|Volcanic activity to the south produced giant fissures or earth cracks throughout the Wupatki area in the Kaibab Limestone. This formation covers most of the western half of Wupatki National Monument. The Sinagua and Anasazi Indians who inhabited these ancient pueblos probably found the earthcracks to be the most productive farming sites. There is no evidence of streams close by which could be used for water. All of the farming was dependent on the rainfall.
Corn, squash and other crops . . . — Map (db m60098) HM|
|Arizona (Coconino County), Flagstaff — Flagstaff|
|Named for a pine tree stripped of its branches by a party of immigrants and used as a flagpole for a patriotic celebration on July 4, 1876. Nearby Antelope or Old Town Spring provided water and led to the establishment of a railroad construction camp when the Atlantic & Pacific pushed west in 1882. — Map (db m33330) HM|
|Arizona (Coconino County), Flagstaff — Flagstaff Flag - Raising|
|Historians generally agree that Flagstaff derives its name from a flag-raising ceremony held July 4, 1876, by a group of settlers from New England who were camped within sight of this historic monument.
In February and May of 1876, two groups of settlers left Boston and traveled westward, intent upon establishing a colony in the valley of the Colorado Chiquito (Little Colorado River) near present-day Winslow. Known as the first and second Boston parties, these colonist had been lured by . . . — Map (db m33365) HM|
|Arizona (Coconino County), Flagstaff — Flagstaff Presbyterian, Federated Community, Mexican Methodist Mission and United Methodist Churches|
|Flagstaff Presbyterian Church
1892 - 1916
Flagstaff Federated Community Church
Mexican Methodist Mission – El Divino Redentor
United Methodist Church 1927-present
The First Presbyterian congregation of Flagstaff was organized in 1891 and built this church on San Francisco and Cherry Streets. Although unfurnished, services began the following year. In 1916 Presbyterians and Methodist joined to become the Flagstaff Federated Community Church. In 1927 the . . . — Map (db m33364) HM|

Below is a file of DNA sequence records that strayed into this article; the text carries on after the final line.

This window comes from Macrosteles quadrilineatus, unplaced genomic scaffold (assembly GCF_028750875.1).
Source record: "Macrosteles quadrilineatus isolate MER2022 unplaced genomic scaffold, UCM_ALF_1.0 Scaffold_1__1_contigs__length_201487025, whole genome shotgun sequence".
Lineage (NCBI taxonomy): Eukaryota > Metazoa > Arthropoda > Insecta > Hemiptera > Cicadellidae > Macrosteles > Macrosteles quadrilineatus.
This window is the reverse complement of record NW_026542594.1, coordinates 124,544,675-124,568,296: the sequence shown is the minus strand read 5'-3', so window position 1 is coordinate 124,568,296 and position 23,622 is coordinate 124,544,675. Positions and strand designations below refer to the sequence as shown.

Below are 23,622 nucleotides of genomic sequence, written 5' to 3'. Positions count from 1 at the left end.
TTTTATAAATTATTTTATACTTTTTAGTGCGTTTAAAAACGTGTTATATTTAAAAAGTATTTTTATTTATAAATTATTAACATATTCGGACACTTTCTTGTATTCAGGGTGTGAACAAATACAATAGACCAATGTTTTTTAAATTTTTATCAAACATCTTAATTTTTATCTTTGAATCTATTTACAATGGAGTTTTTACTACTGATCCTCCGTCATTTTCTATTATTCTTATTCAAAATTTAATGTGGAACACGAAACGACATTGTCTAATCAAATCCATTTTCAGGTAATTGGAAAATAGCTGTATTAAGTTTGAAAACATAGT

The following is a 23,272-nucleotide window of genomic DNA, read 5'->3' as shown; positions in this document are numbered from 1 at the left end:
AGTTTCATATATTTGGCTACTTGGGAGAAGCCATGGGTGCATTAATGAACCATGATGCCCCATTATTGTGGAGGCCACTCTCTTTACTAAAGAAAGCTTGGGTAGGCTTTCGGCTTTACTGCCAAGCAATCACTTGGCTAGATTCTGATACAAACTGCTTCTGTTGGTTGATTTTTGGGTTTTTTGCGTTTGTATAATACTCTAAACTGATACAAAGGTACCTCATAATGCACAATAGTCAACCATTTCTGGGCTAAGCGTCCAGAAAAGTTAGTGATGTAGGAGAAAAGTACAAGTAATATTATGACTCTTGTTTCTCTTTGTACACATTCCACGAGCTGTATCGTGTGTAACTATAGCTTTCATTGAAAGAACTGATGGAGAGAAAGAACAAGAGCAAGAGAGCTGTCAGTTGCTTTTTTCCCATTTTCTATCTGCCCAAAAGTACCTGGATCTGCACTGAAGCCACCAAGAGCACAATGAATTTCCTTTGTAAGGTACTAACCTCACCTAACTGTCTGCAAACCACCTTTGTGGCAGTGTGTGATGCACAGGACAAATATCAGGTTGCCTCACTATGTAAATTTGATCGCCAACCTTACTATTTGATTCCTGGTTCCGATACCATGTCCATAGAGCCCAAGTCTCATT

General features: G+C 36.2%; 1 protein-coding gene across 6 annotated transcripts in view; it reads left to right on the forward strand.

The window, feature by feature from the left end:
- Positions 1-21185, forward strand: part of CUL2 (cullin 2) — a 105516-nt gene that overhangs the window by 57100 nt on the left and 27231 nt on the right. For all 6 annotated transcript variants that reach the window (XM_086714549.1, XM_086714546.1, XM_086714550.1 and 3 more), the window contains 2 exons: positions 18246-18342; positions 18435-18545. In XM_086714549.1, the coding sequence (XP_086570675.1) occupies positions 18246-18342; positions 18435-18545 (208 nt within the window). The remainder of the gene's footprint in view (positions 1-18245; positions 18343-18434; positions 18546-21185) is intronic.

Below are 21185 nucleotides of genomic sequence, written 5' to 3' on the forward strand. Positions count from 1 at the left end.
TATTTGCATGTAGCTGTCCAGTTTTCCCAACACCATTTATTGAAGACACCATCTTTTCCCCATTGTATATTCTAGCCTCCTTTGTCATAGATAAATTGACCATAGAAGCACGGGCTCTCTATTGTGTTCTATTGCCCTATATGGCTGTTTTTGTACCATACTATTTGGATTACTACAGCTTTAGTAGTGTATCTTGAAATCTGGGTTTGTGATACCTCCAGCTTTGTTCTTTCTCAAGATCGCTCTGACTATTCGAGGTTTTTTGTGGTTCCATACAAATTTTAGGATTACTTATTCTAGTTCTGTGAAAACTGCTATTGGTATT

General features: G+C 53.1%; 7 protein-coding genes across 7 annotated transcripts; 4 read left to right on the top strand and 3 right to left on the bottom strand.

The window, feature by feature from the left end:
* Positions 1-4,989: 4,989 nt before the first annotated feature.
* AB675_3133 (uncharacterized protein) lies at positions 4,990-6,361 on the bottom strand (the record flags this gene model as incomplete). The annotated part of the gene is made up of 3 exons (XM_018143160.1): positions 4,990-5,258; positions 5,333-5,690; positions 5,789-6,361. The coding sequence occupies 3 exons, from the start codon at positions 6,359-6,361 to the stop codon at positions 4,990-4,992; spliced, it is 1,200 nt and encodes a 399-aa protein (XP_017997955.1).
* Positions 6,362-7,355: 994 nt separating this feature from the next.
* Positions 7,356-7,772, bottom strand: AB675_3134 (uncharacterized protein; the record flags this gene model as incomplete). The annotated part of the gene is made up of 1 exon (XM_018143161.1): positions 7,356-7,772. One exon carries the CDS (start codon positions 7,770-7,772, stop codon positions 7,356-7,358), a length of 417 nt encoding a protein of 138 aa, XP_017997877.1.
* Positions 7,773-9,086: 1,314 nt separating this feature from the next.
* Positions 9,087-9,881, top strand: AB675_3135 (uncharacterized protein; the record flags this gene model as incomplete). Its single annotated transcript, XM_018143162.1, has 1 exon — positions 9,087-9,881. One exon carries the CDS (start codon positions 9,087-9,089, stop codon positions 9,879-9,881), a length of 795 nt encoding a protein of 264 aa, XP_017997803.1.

|Arizona (Coconino County), Flagstaff — Flagstaff's Founding|
| Flagstaff was a name on a map before the area had any significant population. The first permanent settler was Thomas F. McMillan who arrived sometime in 1876. On July 4, 1876, a party of emigrants traveling from Boston to California was camped at Antelope Springs, near McMillan's homestead and in the vicinity of present-day Marshall Elementary School. In honor of the nation's Centennial, the emigrants stripped the limbs from a tall Ponderosa Pine tree and hoisted Old Glory. This event gave . . . — Map (db m41717) HM|
|Arizona (Coconino County), Flagstaff — Logging Wheels|
|Logging wheels were originally an integral part of the early lumber industry in Northern Arizona. Originally designed in 1870 by Silas Overpack, a Manistee, Michigan wheelwright, the wheels were used by a local farmer to help him clear his land. When logging operations began in the early 1880's, they became a vital part of the process. The wheels, originally pulled by horses, were used into the early 1900's and were even pulled by early steam tractors.
When lumberjacks felled the large . . . — Map (db m33331) HM|
|Arizona (Coconino County), Flagstaff — McMillan Building 1887|
|Thomas F. McMillan (also spelled McMillon) was the father of Flagstaff. Born in Tennessee, he sought gold in California and raised sheep in Australia before moving to northern Arizona in 1876. Here he established a sheep ranch and farm just north of the present city. He prospered and became one of the leading stockmen of Arizona. It was at a spring he used as a sheep camp on July 4, 1876, that the Second Boston Party raised the flag staff that gave Flagstaff its name.
McMillan played an . . . — Map (db m33271) HM|
|Arizona (Coconino County), Flagstaff — Methodist Episcopal Church 1906-1916 Flagstaff Federated Community Church 1916-Present|
|Flagstaff's first congregation was formed by the Methodist in 1883 and they raised the first church five blocks east of here in 1887. In 1906 they moved here and constructed this Gothic style building of locally quarried red sandstone. The interior, originally in the Akron architectural style, featured semi-circular seating sloping down toward the elevated pulpit in the northwest corner. Services began the next year. In 1916 the Methodist and Presbyterians joined to become the Flagstaff . . . — Map (db m33337) HM|
|Arizona (Coconino County), Flagstaff — Railroad Depot 1926|
|The facility was originally constructed in 1925-1926 by the Atchison, Topeka and Santa Fe Railroad as the passenger station for the Flagstaff stop. The City of Flagstaff acquired the building in 1992 using city of Flagstaff Bed, Board & Booze tax funds. The facility was renovated in 1994 whit every attempt made to protect the architectural integrity of the building. The striking paint scheme reflects the southwest heritage of the station and was developed based on research and paint analysis of . . . — Map (db m33335) HM|
|Arizona (Coconino County), Flagstaff — Raymond Building 1911|